Who's Who - Reed Landis
An American, Landis largely served with the British Royal Flying Corps (RFC) in England, attached to 40 Squadron. Although he went on to serve with the U.S. 25th Aero Squadron Landis achieved all twelve of his air successes over a three month period while attached to 40 Squadron between 8 May and 19 August 1918.
Born in July 1896 the son of judge in Ottawa, Illinois, Landis was schooled in Chicago and attended the University of Chicago in 1916-17. In the latter year he left university and enlisted with the 1st Illinois Cavalry with the rank of private, and was sent on service to the Mexican border.
In June 1917 - in the wake of America's entry into the First World War - Landis received a transfer to the Signal Corps and an attachment to the latter's aviation division. Following rudimentary training Landis was despatched to Britain for flight training with the RFC in August 1917.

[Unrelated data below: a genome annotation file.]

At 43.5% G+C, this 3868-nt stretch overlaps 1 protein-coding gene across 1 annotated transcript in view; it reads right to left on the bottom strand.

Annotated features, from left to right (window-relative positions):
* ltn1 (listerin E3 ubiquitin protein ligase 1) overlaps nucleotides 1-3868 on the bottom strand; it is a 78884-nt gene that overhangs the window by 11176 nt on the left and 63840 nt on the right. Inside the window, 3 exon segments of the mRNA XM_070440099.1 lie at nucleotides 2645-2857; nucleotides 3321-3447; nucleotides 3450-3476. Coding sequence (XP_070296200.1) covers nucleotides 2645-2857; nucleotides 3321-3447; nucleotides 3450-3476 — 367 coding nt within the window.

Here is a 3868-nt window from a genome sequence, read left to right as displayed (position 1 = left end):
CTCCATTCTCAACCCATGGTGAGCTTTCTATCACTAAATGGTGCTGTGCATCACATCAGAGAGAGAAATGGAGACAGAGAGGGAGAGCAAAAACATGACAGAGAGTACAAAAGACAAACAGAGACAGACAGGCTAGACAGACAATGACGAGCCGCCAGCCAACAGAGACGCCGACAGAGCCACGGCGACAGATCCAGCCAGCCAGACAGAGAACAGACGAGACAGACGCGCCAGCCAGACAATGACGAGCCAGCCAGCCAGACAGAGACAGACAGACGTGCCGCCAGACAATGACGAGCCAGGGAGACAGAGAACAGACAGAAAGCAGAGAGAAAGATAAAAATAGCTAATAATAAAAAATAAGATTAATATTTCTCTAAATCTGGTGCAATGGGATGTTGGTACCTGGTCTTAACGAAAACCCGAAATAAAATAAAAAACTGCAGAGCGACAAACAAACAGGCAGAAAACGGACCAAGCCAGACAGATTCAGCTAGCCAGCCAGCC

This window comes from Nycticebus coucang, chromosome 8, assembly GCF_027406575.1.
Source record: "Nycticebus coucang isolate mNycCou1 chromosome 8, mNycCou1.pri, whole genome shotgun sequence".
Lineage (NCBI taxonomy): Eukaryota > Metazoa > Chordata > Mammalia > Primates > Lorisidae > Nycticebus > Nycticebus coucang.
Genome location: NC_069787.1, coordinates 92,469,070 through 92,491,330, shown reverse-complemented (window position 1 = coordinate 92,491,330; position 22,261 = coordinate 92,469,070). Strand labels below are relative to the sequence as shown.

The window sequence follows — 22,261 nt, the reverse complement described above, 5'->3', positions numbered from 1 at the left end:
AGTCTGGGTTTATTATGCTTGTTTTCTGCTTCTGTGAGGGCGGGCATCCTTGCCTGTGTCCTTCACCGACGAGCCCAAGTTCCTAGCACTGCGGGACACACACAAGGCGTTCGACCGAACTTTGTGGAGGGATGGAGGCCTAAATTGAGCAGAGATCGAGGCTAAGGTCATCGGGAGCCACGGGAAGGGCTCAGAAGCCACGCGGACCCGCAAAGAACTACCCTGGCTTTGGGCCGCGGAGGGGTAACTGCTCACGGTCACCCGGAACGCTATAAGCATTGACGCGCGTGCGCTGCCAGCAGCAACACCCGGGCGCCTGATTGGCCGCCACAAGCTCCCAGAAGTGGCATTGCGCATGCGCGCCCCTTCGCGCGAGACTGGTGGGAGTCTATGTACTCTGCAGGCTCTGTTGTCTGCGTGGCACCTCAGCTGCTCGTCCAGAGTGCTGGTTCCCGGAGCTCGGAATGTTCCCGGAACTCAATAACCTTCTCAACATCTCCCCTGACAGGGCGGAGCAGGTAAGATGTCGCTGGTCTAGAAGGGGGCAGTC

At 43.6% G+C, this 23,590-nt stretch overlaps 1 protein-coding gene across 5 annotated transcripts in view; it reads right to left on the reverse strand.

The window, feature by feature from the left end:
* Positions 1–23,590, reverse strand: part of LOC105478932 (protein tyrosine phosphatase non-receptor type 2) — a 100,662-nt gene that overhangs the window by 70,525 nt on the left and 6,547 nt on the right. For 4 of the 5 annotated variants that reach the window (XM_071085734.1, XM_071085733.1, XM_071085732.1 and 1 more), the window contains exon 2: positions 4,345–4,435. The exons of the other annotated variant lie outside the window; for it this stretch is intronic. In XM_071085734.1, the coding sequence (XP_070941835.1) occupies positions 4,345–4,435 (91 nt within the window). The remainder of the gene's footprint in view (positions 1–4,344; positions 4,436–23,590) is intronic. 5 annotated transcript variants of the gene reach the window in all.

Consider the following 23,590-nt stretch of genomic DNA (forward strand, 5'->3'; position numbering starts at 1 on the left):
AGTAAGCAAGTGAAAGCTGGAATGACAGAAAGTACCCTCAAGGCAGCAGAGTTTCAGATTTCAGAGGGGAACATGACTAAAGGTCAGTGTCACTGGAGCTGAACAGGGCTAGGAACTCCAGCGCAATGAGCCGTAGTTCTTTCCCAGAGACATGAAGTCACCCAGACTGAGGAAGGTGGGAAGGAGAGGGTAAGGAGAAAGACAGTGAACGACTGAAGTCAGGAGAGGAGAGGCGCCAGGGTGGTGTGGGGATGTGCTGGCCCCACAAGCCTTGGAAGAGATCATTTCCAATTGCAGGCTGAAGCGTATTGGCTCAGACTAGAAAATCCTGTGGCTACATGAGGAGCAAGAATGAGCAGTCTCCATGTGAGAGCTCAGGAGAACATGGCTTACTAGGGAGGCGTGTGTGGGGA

While with 40 Squadron Landis flew S.E.5a aircraft (with which he achieved all twelve of his successes). No further victories followed his re-assignment to command of 25th Aero with the rank of Major in September 1918 as part of the 4th Pursuit Group.
Landis, who received both the British Distinguished Flying Cross (DFC) and his own country's Distinguished Service Cross (DSC), went on to work as a pioneer in the civilian aviation sector following the armistice, working with American Airlines. He also served as chairman of the American Legion in addition to establishing an advertising business in Chicago (the Reed G Landis Company).
The return of war in the 1940s brought Landis recall to the Army Air Force in 1942, where he ultimately reached the rank of Colonel.
In 1919 (the same year he married Marion Keehn) he published his wartime memoirs as On the Roof of the War (and published Business Future of Aviation in the 1920s). He died in May 1975 aged 78 in Arkansas.
'White Star' was a German mixture of chlorine and phosgene gas, so-named on account of the identification marking painted on the delivery shell casing.
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